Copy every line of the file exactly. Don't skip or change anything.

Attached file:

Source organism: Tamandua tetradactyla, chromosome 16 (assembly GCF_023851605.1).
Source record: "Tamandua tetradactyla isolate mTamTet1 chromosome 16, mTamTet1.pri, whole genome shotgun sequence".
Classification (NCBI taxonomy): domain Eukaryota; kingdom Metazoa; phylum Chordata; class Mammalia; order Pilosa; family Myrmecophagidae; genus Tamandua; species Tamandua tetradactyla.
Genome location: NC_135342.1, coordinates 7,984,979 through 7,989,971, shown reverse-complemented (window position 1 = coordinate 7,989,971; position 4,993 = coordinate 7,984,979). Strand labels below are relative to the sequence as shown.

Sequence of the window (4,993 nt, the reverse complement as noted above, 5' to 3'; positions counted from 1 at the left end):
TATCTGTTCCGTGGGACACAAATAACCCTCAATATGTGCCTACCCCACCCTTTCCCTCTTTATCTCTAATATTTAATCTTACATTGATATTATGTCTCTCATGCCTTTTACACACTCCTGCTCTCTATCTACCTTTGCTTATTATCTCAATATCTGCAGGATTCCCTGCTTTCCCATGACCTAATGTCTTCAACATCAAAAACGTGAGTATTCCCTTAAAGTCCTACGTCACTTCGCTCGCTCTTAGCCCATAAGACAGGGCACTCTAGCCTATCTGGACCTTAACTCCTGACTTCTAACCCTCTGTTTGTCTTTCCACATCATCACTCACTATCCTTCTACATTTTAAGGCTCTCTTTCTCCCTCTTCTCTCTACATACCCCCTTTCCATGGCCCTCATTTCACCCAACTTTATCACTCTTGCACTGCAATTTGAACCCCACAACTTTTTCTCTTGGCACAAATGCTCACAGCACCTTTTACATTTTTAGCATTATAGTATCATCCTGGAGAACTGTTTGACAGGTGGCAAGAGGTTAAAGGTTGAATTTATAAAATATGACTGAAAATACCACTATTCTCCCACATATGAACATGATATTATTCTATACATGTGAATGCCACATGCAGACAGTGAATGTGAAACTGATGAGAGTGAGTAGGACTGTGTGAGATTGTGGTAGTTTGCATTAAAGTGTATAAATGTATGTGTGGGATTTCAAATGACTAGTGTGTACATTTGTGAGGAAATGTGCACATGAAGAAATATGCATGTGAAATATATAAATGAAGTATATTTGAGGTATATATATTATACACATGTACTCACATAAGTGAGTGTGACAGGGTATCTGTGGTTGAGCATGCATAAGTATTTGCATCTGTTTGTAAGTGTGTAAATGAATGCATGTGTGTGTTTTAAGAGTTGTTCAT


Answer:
Source organism: Tamandua tetradactyla, chromosome 16 (assembly GCF_023851605.1).
Source record: "Tamandua tetradactyla isolate mTamTet1 chromosome 16, mTamTet1.pri, whole genome shotgun sequence".
Classification (NCBI taxonomy): domain Eukaryota; kingdom Metazoa; phylum Chordata; class Mammalia; order Pilosa; family Myrmecophagidae; genus Tamandua; species Tamandua tetradactyla.
Genome location: NC_135342.1, coordinates 7,984,979 through 7,989,971, shown reverse-complemented (window position 1 = coordinate 7,989,971; position 4,993 = coordinate 7,984,979). Strand labels below are relative to the sequence as shown.

Sequence of the window (4,993 nt, the reverse complement as noted above, 5' to 3'; positions counted from 1 at the left end):
TATCTGTTCCGTGGGACACAAATAACCCTCAATATGTGCCTACCCCACCCTTTCCCTCTTTATCTCTAATATTTAATCTTACATTGATATTATGTCTCTCATGCCTTTTACACACTCCTGCTCTCTATCTACCTTTGCTTATTATCTCAATATCTGCAGGATTCCCTGCTTTCCCATGACCTAATGTCTTCAACATCAAAAACGTGAGTATTCCCTTAAAGTCCTACGTCACTTCGCTCGCTCTTAGCCCATAAGACAGGGCACTCTAGCCTATCTGGACCTTAACTCCTGACTTCTAACCCTCTGTTTGTCTTTCCACATCATCACTCACTATCCTTCTACATTTTAAGGCTCTCTTTCTCCCTCTTCTCTCTACATACCCCCTTTCCATGGCCCTCATTTCACCCAACTTTATCACTCTTGCACTGCAATTTGAACCCCACAACTTTTTCTCTTGGCACAAATGCTCACAGCACCTTTTACATTTTTAGCATTATAGTATCATCCTGGAGAACTGTTTGACAGGTGGCAAGAGGTTAAAGGTTGAATTTATAAAATATGACTGAAAATACCACTATTCTCCCACATATGAACATGATATTATTCTATACATGTGAATGCCACATGCAGACAGTGAATGTGAAACTGATGAGAGTGAGTAGGACTGTGTGAGATTGTGGTAGTTTGCATTAAAGTGTATAAATGTATGTGTGGGATTTCAAATGACTAGTGTGTACATTTGTGAGGAAATGTGCACATGAAGAAATATGCATGTGAAATATATAAATGAAGTATATTTGAGGTATATATATTATACACATGTACTCACATAAGTGAGTGTGACAGGGTATCTGTGGTTGAGCATGCATAAGTATTTGCATCTGTTTGTAAGTGTGTAAATGAATGCATGTGTGTGTTTTAAGAGTTGTTCAT